By James Gray
Sons of Confederate Veterans
American Civil War Round Table
of Queensland, Australia
Empires were founded by slavery. Great Britain could never have realized their economic value had they not dealt in slaves. The growth of the British economy from 1688 to 1802 depended on the slave profits. Without it, they would not have acquired the “necessities” enjoyed each day like sweetened bread, coffee, tea, chocolate or tobacco. Slavery brought in approximately 18,000,000 Pounds per year.
The slave trade was one of the most important business ventures of the 17th. Century. The nations of Europe stabilized themselves and developed their economy mainly at the expense of the African people. During the latter part of the century, Colbert, a Frenchman, stated “no commerce in the world produces as many advantages as that of the slave trade”. Cities like Liverpool, Amsterdam and Bristol, England were built upon slave labor; as was many of the northern cities of America. Erick Williams stated “the capital and raw materials derived from African slave trade contributed significantly to the Commercial and Industrial revolution”. According to James Rawley, the “black slavery was essential to the carrying on of commerce, which in turn was fundamental to making the modern world”. In other words, according to those men, the modern world was build on the blood, sweat and tears of African ancestors.
Great Britain became the leader of the slave trade in 1629, only ten years after its conception, and within 250 years had transported double the number of Africans into slavery as all other countries combined. Slavery was formerly established by the House of Burgesses in 1670 with law declaring “all servants not being Christians imported into this colony by shipping shall be slaves for their lives”. In 1713 Great Britain was awarded a contract to import slaves to the Spanish Indies and for the South Sea Company. The painting at right is of Dodson Foster (1730-1792). Dodson was a Quaker merchant whose first investments were in slaving. The profits were immense. Bristol, then Liverpool, England, developed into prosperous slave ports, trading manufactured goods to Africans for human cargo. By the 1780’s Britain shipped a third of a million slaves to the New World; the British national economy depended on the trade. The prices for conspicuous consumption was high. Prime field hands brought $1,200 to $11,000 in the late 1850’s; an equivalent of $18,000 in 1997 dollars. England transported annually some 15,000 slaves to the shores of America. In 1796 alone, England transported 97,000 Africans into slavery and operated more than 800 slave ships out of Liverpool, England.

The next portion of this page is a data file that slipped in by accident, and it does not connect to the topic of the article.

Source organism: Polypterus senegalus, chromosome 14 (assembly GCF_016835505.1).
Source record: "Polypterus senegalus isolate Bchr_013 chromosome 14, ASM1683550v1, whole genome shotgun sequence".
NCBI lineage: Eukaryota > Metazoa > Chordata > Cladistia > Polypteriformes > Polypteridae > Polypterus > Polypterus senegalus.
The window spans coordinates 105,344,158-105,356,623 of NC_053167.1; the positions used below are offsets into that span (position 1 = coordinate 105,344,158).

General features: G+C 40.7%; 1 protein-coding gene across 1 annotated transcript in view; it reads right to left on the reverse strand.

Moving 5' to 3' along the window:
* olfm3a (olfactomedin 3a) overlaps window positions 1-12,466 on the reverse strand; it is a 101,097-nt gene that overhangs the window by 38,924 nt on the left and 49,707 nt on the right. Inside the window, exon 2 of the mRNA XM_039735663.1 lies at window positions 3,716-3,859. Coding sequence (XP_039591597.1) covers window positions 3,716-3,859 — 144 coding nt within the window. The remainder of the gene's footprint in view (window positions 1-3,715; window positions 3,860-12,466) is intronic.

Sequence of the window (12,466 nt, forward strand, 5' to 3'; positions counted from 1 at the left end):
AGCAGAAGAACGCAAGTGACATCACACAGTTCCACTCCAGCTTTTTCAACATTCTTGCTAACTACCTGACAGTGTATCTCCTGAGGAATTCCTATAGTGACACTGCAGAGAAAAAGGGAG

New England, in America, soon joined England in the slave business. In 1663, Massachusetts entered the slave trading business, followed by Rhode Island. The largest slave trading ports in America were located in Rhode Island and soon rivaled those of Liverpool. The wealth and economy of New England was based solely on slave trading and exporting rum; and the southern most colonies were NOT part of that odious slave trade.
Rhode Island merchants controlled from 60 to 90 percent of the American trade in African slaves throughout much of the 18th. Century; according to Jay Coughtry who teaches at the University of Nevada, in his book, “The Notorious Triangle”. Ship owners sent vessels from Newport, Bristol Warren and Providence to the west coast of Africa for slaves. More than 100,000 Africans were taken aboard 934 Rhode Island ships between 1725 and 1807.
More ships made the voyage but Mr. Coughtry stated “The owners, the family members, had actually razored out the signatures of the family member. That’s a telling sign. Northerners, New Englanders, don’t want that stigma of any association of slavery because New Englanders turn out to be the most vocal abolitionists”. Bob Weisbord, history professor of the University of Rhode Island stated that Newport, Rhode Island was the largest slave trading city in the 13 colonies, with the largest number of ships engaged in the business. Rhode Island’s slave trading history, however, is not well known and is not taught in public schools.